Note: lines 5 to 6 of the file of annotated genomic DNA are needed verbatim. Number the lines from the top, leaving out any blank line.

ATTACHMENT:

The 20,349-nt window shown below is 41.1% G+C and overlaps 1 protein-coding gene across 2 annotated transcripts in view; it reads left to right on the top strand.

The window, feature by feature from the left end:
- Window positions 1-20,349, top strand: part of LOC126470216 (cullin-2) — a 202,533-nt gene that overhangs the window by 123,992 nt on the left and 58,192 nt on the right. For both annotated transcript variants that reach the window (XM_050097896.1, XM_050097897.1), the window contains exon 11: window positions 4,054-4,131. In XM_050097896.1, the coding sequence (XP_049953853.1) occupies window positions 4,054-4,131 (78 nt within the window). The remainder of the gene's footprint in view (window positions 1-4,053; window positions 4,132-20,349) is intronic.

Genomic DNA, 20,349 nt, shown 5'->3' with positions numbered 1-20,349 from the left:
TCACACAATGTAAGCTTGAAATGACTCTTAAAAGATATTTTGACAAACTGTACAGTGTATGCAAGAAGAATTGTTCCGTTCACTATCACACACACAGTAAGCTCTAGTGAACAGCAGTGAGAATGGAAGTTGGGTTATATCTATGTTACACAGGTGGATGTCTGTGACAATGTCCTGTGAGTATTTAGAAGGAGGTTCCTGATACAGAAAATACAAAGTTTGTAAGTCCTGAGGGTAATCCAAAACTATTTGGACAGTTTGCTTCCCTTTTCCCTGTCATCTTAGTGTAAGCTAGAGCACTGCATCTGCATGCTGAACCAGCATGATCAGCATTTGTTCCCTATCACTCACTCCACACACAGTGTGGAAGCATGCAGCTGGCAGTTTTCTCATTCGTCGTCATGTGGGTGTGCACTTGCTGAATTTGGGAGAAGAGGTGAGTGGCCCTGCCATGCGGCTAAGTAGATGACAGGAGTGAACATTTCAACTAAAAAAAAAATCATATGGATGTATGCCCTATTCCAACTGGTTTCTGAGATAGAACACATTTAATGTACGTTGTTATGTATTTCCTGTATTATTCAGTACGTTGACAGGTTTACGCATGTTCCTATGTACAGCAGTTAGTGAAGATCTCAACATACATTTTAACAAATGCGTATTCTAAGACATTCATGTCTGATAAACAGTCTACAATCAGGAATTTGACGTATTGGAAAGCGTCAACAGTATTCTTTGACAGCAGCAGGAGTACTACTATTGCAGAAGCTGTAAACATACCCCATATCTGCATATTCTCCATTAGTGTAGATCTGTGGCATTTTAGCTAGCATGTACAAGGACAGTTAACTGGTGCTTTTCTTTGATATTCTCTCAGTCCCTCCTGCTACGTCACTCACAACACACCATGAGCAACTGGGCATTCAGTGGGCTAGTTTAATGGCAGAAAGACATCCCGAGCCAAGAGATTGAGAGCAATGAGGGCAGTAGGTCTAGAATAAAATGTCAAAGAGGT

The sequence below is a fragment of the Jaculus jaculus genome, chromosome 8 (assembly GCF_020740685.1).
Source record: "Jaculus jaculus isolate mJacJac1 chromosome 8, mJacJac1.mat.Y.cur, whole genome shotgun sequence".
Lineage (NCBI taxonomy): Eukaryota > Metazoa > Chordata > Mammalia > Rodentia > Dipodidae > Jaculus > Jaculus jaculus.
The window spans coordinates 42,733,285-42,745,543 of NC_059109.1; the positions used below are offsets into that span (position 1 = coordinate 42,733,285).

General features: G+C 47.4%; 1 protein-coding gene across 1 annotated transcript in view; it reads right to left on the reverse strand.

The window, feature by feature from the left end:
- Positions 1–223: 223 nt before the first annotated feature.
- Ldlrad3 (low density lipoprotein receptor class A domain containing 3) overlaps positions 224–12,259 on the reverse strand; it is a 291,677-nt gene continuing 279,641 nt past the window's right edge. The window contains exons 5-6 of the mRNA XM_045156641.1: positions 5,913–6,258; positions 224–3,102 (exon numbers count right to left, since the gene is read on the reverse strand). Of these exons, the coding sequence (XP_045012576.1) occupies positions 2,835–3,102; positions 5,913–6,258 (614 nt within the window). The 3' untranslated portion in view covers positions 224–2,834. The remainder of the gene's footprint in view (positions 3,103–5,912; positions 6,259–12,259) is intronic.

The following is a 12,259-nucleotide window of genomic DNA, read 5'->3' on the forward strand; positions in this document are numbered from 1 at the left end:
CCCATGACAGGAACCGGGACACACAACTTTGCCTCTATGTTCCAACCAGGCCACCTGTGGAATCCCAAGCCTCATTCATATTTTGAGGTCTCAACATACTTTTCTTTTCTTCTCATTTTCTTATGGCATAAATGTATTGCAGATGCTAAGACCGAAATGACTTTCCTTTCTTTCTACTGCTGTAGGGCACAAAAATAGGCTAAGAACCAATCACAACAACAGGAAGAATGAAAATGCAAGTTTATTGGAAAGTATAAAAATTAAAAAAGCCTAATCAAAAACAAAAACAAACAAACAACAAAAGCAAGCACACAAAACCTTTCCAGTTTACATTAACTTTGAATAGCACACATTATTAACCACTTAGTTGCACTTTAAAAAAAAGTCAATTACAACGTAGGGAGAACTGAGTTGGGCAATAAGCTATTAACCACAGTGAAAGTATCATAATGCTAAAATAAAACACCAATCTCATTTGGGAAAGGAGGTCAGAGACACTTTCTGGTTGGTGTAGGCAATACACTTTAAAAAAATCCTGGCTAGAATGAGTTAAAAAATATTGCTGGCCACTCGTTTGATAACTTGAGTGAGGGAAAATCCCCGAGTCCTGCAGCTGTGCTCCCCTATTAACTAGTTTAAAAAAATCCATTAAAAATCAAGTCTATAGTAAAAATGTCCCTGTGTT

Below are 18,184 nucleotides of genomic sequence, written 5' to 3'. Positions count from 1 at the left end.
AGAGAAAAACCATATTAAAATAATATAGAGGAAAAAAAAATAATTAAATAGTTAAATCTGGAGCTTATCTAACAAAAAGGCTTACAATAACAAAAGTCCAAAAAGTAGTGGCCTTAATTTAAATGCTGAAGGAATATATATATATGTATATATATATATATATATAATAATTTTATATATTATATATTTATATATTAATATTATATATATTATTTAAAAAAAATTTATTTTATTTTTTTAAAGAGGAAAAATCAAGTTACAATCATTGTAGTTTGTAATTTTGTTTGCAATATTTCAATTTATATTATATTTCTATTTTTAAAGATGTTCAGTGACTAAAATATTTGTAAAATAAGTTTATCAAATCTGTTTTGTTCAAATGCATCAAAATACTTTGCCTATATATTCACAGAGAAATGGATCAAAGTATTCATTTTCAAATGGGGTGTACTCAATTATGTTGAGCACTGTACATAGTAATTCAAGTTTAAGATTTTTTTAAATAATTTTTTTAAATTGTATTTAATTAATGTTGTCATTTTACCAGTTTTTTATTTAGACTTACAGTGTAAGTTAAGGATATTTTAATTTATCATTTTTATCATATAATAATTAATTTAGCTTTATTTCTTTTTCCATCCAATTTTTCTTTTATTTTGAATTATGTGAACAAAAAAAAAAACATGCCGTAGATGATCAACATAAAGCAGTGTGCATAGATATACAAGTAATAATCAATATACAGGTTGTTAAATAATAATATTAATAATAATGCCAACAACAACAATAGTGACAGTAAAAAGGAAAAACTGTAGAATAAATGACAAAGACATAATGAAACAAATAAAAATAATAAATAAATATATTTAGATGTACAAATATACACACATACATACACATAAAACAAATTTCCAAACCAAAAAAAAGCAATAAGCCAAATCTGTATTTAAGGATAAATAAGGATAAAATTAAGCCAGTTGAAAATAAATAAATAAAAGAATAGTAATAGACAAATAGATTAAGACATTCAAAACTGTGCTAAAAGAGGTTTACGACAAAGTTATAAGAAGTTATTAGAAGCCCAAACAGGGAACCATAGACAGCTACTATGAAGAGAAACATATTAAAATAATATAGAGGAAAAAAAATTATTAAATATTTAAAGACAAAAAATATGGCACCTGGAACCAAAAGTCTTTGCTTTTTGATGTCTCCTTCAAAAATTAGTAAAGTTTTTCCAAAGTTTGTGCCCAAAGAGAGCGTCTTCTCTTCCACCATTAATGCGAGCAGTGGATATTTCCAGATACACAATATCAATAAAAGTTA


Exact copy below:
TCACACAATGTAAGCTTGAAATGACTCTTAAAAGATATTTTGACAAACTGTACAGTGTATGCAAGAAGAATTGTTCCGTTCACTATCACACACACAGTAAGCTCTAGTGAACAGCAGTGAGAATGGAAGTTGGGTTATATCTATGTTACACAGGTGGATGTCTGTGACAATGTCCTGTGAGTATTTAGAAGGAGGTTCCTGATACAGAAAATACAAAGTTTGTAAGTCCTGAGGGTAATCCAAAACTATTTGGACAGTTTGCTTCCCTTTTCCCTGTCATCTTAGTGTAAGCTAGAGCACTGCATCTGCATGCTGAACCAGCATGATCAGCATTTGTTCCCTATCACTCACTCCACACACAGTGTGGAAGCATGCAGCTGGCAGTTTTCTCATTCGTCGTCATGTGGGTGTGCACTTGCTGAATTTGGGAGAAGAGGTGAGTGGCCCTGCCATGCGGCTAAGTAGATGACAGGAGTGAACATTTCAACTAAAAAAAAAATCATATGGATGTATGCCCTATTCCAACTGGTTTCTGAGATAGAACACATTTAATGTACGTTGTTATGTATTTCCTGTATTATTCAGTACGTTGACAGGTTTACGCATGTTCCTATGTACAGCAGTTAGTGAAGATCTCAACATACATTTTAACAAATGCGTATTCTAAGACATTCATGTCTGATAAACAGTCTACAATCAGGAATTTGACGTATTGGAAAGCGTCAACAGTATTCTTTGACAGCAGCAGGAGTACTACTATTGCAGAAGCTGTAAACATACCCCATATCTGCATATTCTCCATTAGTGTAGATCTGTGGCATTTTAGCTAGCATGTACAAGGACAGTTAACTGGTGCTTTTCTTTGATATTCTCTCAGTCCCTCCTGCTACGTCACTCACAACACACCATGAGCAACTGGGCATTCAGTGGGCTAGTTTAATGGCAGAAAGACATCCCGAGCCAAGAGATTGAGAGCAATGAGGGCAGTAGGTCTAGAATAAAATGTCAAAGAGGT

The sequence below is a fragment of the Jaculus jaculus genome, chromosome 8 (assembly GCF_020740685.1).